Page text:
There are a few key variables to consider:
- What does ‘maximum demand’ look like? This is understanding how much stock has been sold on a business’s best sales day.
- How long does it take to reorder stock? This is understanding the maximum lead time a business has experienced waiting for reordered stock to arrive.
- What is the ideal minimum reorder quantity? This is the point that will trigger a reorder of products and ensure you have enough on hand to cover demand and/or production while waiting for new stock to be delivered. This can be calculated using the reorder point formula.
If you’re implementing a JIC method of stock control, you want to order enough stock to have inventory to cover maximum customer demand and maximum lead time.
For example, a company might average a sale of 50 products a day. But at peak times, this could be 70. On average, the lead time from the product supplier is 10 days, but the worst-case scenario could be 15. An effective JIC strategy aims to account for those peak seasons and worst-case scenarios.
JIC vs. JIT stock control
Just in Time inventory control is a strategy where the main objective is to have as little stock on hand as possible. Items are scheduled to arrive only as and when they are needed to fulfil orders.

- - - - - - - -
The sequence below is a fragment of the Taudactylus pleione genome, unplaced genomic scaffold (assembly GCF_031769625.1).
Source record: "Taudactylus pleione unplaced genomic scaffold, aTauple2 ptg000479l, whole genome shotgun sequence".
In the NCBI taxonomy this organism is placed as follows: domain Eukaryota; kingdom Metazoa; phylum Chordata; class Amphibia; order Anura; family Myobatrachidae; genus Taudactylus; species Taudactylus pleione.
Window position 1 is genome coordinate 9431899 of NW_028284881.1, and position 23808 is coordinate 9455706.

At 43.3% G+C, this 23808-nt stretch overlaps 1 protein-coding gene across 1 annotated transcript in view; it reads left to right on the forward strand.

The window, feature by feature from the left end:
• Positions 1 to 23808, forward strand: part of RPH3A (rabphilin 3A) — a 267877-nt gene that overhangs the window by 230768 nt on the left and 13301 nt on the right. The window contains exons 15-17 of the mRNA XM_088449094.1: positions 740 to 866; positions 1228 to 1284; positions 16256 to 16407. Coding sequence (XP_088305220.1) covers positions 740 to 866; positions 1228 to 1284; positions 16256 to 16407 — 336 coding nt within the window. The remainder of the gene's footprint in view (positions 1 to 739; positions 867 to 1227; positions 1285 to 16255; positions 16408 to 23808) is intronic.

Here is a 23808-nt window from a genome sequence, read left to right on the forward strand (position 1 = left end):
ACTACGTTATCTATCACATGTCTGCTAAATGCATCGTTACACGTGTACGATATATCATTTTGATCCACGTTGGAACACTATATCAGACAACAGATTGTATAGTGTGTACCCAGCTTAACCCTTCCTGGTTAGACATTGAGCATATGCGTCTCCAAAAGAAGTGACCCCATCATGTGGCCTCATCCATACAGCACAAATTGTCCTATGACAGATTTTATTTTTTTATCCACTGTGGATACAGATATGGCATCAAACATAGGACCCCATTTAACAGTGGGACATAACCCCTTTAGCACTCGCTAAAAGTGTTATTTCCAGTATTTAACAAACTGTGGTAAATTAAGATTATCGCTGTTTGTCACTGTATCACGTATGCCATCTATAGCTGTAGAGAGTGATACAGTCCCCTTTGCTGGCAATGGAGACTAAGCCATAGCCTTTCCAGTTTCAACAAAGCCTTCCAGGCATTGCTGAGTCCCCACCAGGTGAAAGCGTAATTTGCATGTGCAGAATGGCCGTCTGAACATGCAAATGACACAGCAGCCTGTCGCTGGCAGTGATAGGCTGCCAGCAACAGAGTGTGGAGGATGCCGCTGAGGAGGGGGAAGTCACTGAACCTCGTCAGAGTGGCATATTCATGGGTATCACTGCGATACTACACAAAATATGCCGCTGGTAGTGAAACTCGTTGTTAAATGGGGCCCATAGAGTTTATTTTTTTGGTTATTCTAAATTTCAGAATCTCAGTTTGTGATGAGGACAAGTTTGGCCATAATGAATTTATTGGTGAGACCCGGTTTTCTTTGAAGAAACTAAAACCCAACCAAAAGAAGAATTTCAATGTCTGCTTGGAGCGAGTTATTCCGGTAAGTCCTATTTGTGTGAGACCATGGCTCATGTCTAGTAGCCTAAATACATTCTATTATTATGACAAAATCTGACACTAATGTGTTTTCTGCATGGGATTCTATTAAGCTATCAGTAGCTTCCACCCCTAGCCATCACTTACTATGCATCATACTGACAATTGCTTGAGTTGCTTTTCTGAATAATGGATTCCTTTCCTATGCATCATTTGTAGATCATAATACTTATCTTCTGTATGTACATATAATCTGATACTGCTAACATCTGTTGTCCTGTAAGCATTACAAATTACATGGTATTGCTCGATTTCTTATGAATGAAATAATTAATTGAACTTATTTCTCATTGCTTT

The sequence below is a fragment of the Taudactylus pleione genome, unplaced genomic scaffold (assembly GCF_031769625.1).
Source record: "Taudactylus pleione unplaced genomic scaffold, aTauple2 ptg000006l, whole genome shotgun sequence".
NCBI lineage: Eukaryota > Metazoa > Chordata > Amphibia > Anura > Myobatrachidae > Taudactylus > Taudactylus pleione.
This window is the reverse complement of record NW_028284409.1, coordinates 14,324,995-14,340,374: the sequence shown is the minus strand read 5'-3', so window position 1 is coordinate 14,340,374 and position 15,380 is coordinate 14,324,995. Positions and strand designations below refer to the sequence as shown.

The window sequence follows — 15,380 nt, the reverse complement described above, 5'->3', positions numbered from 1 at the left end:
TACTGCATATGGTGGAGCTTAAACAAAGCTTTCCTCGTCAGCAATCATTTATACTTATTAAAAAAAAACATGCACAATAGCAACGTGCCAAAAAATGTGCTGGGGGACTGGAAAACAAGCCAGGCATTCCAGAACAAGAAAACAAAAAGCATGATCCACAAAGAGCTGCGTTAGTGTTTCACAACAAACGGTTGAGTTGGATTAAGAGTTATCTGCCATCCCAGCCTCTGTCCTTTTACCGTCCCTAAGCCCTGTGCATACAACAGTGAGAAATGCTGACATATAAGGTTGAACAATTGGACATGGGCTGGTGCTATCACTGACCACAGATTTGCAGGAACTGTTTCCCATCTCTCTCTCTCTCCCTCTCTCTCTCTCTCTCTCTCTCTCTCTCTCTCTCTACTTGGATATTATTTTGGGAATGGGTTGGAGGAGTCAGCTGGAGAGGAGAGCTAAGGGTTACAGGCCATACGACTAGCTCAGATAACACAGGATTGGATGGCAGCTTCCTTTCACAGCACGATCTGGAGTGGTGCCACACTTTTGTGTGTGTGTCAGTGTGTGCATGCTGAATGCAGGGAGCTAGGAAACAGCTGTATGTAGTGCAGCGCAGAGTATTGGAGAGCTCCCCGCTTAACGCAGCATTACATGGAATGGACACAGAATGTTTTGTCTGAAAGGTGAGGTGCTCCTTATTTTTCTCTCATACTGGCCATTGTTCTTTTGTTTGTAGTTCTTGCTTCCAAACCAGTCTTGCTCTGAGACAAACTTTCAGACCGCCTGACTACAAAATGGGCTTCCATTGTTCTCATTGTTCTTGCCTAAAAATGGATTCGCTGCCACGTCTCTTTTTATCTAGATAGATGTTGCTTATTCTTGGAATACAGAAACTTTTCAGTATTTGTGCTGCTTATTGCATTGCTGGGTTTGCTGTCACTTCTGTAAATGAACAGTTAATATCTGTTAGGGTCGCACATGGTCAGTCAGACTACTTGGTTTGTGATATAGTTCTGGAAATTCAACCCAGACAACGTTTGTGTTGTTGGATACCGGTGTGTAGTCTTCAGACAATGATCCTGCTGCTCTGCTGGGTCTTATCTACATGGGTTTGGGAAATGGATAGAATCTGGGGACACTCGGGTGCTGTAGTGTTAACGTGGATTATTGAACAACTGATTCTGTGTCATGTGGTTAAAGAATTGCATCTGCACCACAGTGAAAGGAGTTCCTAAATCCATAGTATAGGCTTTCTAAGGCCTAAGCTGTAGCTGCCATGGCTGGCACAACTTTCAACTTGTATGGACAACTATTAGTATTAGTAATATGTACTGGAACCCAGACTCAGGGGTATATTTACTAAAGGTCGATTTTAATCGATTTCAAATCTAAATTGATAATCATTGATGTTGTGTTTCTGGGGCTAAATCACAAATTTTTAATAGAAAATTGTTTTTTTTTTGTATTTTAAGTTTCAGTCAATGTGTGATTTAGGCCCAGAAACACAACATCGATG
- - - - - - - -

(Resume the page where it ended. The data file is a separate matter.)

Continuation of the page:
JIC, on the other hand, is about ensuring there is a sufficient buffer of spare stock in case of demand surges or supply chain troubles.
Advantages of JIT vs. JIC
- Better cash flow. Ordering stock only when you need it means you don’t have money tied up in products sitting on shelves, allowing for a better cash flow.
- Minimises wastage. With Just in Time, you’re less likely to experience stock wastage – where it can’t be sold or is expired.
- Reduced costs. Less stock on hand means lower storage and warehousing costs.
- More funds for other areas. JIT means less capital is invested in stock, allowing it to be used elsewhere in the business.
Disadvantages of JIT vs. JIC
- Requires on-the-ball teamwork. JIT requires fast-paced and accurate coordination, to move stock quickly and efficiently; without these, orders can be delayed and customers will complain.
- Vulnerable to supply chain disruptions. As a manufacturer, this could mean not being able to sell a product because you have one part missing, or as a retailer, having no stock on shelves.
- Increased risk of losing out on sales. Since slight disruptions to the supply chain and surges in customer demand can mean insufficient stock on hand, the ability to fulfil all customer orders on time can be lost.
- Requires accurate demand forecasting. If a business is unable to correctly predict customer demand it will struggle to keep ahead of sales.
Which is better, JIC or JIT?
So, how do you decide which is best for your business?
Ultimately it comes down to the sales data, the ins and outs of your supply chain, and the items your organisation sells.
This table gives a general idea of which method is better for specific business models: